physics, it is often helpful to think of electrons as being smeared over a
region of the deBroglie wavelength or something. But the electron itself
is pointlike.

You may be familiar with the textbook discussion of the hydrogen atom.
Note that here both the electron and the nucleus are taken to be
pointlike. The configuration of the system is described by the coordinates
x_n of the nucleus and those x_e of the electron. Their potential energy
is proportional to the inverse of the distance between these two
positions. Clearly all this assumes that both objects are points.

Now, this is an approximation. We know that the nucleus is not really a
point. It may consist of several protons and neutrons, or at least one
proton in the case of the H-atom. These are held togther by lots of
gluons, too.

So in most QM textbooks somewhere in the later chapters on perturbation
theory you will see the effects discussed that appear once we realize the
mistake of having treated the nucleus as pointlike.

The electron, however, is pointlike to such a good approximation at least
that so far no deviation from its pointlike-ness could be measured.
Post by Ulrich Thiel
Is it right that string theory tells us now that electrons are not
pointlike and they only appear to be pointlike because the size of a string
is so small that we cannot see it with our technical equipment?
Yes!
Post by Ulrich Thiel
But what about protons? Do they also appear to be pointlike?
Protons are composed of quarks. QUurks are elementary particles in the
standard model of particle physics, protons and neutrons are not. All
elementary particles appear pointlike to all our current equipment.

And all these apparently pointlike particles of the standard model would
turn out to be really little wiggly strings on very small scales, if
perturbative string theory is the right description of nature.
Post by Ulrich Thiel
Thanks for the answer again and sorry for the disturbance of the
scientific atmosphere ;)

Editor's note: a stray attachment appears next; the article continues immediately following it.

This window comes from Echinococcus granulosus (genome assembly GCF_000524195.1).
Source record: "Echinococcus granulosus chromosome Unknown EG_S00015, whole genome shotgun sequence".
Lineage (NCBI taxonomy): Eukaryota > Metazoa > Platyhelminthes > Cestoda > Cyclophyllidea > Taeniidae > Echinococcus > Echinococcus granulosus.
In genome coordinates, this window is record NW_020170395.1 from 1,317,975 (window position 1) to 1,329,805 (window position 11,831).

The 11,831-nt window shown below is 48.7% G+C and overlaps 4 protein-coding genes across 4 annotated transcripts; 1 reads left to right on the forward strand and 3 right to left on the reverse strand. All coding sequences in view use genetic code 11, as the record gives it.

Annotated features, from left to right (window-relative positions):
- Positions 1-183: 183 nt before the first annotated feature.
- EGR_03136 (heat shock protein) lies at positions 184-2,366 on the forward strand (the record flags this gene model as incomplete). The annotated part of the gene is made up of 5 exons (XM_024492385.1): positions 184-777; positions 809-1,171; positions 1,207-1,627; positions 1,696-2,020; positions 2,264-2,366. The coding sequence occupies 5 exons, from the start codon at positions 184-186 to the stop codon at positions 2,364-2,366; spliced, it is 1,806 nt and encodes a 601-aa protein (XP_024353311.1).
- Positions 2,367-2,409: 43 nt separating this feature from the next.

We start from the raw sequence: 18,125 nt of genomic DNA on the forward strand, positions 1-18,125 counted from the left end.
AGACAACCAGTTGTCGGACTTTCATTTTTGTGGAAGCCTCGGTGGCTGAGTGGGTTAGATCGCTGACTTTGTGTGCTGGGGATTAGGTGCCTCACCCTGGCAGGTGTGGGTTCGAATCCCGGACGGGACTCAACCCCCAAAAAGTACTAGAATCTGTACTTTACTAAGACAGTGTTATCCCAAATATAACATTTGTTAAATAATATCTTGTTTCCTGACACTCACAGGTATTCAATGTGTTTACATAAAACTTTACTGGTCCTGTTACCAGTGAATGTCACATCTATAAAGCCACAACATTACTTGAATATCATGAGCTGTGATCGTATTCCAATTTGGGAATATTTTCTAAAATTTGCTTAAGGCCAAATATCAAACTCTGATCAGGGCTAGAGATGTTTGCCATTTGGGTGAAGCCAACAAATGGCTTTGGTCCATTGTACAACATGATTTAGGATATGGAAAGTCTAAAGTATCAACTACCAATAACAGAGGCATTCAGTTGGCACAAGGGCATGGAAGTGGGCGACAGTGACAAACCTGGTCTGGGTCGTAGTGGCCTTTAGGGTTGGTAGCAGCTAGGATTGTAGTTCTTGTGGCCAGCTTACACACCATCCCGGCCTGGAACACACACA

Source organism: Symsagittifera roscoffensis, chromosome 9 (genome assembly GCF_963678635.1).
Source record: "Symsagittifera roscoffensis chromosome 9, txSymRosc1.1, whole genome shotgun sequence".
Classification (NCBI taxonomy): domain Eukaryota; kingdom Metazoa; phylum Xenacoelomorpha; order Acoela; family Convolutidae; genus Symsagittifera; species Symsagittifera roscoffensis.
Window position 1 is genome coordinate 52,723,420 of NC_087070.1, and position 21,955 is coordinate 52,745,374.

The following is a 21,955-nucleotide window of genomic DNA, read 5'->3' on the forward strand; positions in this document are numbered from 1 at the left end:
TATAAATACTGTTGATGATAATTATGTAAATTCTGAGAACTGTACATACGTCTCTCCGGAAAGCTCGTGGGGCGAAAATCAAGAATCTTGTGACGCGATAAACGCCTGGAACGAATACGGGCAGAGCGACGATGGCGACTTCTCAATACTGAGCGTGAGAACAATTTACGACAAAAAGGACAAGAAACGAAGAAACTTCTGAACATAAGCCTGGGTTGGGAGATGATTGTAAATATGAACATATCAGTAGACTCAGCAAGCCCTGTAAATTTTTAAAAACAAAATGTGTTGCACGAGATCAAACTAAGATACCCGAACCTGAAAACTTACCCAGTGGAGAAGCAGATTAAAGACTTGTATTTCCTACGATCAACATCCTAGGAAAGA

No problem. You should pester everybody around here until they break down
and give you a good scientific answer to a good layman question. :-)
Ulrich Thiel
2005-04-22 08:41:17 UTC
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Post by Urs Schreiber
Protons are composed of quarks. QUurks are elementary particles in the
standard model of particle physics, protons and neutrons are not. All
elementary particles appear pointlike to all our current equipment.
Okay, thanks for clarification!
Post by Urs Schreiber
No problem. You should pester everybody around here until they break
down and give you a good scientific answer to a good layman question. :-)
Good to know :)


Uli
pirillo
2005-05-02 13:15:08 UTC
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I think ultimately (and even in the intermediate steps)]
the size of the string 1) does not matter 2) is Ill defined.
One first has to define what one means by string size.
1) Conceptually
2) Experimentally
To some people string size may just be the value
of a coupling constant.
Urs Schreiber
2005-05-05 11:00:53 UTC
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Post by pirillo
I think ultimately (and even in the intermediate steps)]
the size of the string 1) does not matter 2) is Ill defined.
One first has to define what one means by string size.
1) Conceptually
This is another FAQ. The last time this came up was here:

http://groups.google.de/group/sci.physics.strings/msg/01c88b017e3ccc62?hl=de
The following was my reply at that time. (There is of course much room for
improving on that reply.)
Post by pirillo
Well, I already said, that I'd been informed that the average length of a
string is infinity.
Yes, but by regularizing (normal ordering) the observable which measures the
size of the string, one obtains a finite value which is physically very
interesting, since it can be related to black hole entropy considerations.

I recall that you, mandro, have asked these questions before, and I think I